Frog

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Frog

The Australian green tree frog, simply green tree frog in Australia, White’s tree frog, or dumpy tree frog (Litoria caerulea) is a species of tree frog native to Australia and New Guinea, with introduced populations in New Zealand and the United States. The species belongs to the genus Litoria.

The green tree frog is larger than most Australian frogs, reaching 10 cm (4 in) in length. The average lifespan of the frog in captivity, about 16 years, is long in comparison with most frogs. Green tree frogs are docile and well suited to living near human dwellings. They are often found on windows or inside houses, eating insects drawn by the light. The green tree frog screams when it is in danger to scare off its foe, and squeaks when it is touched.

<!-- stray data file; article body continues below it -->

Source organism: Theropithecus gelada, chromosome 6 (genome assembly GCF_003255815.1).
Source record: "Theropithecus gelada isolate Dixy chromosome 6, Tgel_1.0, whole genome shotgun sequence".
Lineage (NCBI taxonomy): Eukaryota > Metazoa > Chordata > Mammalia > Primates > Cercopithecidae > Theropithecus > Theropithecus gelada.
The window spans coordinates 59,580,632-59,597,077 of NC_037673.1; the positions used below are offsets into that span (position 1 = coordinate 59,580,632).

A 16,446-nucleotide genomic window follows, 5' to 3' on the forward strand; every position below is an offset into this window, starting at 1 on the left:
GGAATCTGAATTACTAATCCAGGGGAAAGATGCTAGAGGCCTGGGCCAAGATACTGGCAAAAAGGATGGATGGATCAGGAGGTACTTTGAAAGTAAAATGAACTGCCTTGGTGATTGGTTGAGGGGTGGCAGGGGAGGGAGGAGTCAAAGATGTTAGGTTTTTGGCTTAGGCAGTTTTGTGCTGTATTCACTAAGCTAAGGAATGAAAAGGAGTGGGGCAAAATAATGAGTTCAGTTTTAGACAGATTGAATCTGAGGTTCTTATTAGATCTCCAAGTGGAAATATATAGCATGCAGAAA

Its color depends on the temperature and colour of the environment, ranging from brown to green; the ventral surface is white. The frog occasionally has small, white, irregularly shaped spots on its back. At the end of its toes, it has large discs, which provide grip while climbing. The eyes are golden and have horizontal irises, typical of the Litoria genus.The fingers are about one-third webbed, and the toes nearly three-quarters webbed. The tympanum (a skin membrane similar to an eardrum) is visible.

Although frogs have lungs, they absorb oxygen through their skin, and for this to occur efficiently, the skin must be moist. A disadvantage of moist skin is pathogens can thrive on it, increasing the chance of infection

Frog

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